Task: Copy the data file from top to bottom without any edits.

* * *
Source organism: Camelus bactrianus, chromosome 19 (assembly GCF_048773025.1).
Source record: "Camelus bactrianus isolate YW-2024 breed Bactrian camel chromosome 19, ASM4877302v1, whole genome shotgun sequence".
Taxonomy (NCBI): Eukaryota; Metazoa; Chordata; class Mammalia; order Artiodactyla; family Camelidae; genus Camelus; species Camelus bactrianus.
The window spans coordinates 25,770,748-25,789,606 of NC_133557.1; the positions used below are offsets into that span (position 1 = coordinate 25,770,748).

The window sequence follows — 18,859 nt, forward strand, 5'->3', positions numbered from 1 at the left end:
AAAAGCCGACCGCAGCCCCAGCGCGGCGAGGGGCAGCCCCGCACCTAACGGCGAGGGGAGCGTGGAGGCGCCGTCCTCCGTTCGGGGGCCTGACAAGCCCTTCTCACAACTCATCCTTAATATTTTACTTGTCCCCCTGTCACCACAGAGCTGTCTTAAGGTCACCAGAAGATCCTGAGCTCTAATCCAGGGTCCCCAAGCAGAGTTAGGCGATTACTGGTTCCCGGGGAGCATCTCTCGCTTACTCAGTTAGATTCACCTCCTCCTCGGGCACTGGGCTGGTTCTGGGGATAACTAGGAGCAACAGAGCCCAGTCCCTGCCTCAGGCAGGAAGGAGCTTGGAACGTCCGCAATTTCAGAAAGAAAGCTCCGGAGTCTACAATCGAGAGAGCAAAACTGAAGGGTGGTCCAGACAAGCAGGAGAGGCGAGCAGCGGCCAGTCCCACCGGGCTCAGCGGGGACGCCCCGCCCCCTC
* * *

Source organism: Camelus bactrianus, chromosome 19 (assembly GCF_048773025.1).
Source record: "Camelus bactrianus isolate YW-2024 breed Bactrian camel chromosome 19, ASM4877302v1, whole genome shotgun sequence".
Taxonomy (NCBI): Eukaryota; Metazoa; Chordata; class Mammalia; order Artiodactyla; family Camelidae; genus Camelus; species Camelus bactrianus.
The window spans coordinates 25,770,748-25,789,606 of NC_133557.1; the positions used below are offsets into that span (position 1 = coordinate 25,770,748).

The window sequence follows — 18,859 nt, forward strand, 5'->3', positions numbered from 1 at the left end:
AAAAGCCGACCGCAGCCCCAGCGCGGCGAGGGGCAGCCCCGCACCTAACGGCGAGGGGAGCGTGGAGGCGCCGTCCTCCGTTCGGGGGCCTGACAAGCCCTTCTCACAACTCATCCTTAATATTTTACTTGTCCCCCTGTCACCACAGAGCTGTCTTAAGGTCACCAGAAGATCCTGAGCTCTAATCCAGGGTCCCCAAGCAGAGTTAGGCGATTACTGGTTCCCGGGGAGCATCTCTCGCTTACTCAGTTAGATTCACCTCCTCCTCGGGCACTGGGCTGGTTCTGGGGATAACTAGGAGCAACAGAGCCCAGTCCCTGCCTCAGGCAGGAAGGAGCTTGGAACGTCCGCAATTTCAGAAAGAAAGCTCCGGAGTCTACAATCGAGAGAGCAAAACTGAAGGGTGGTCCAGACAAGCAGGAGAGGCGAGCAGCGGCCAGTCCCACCGGGCTCAGCGGGGACGCCCCGCCCCCTC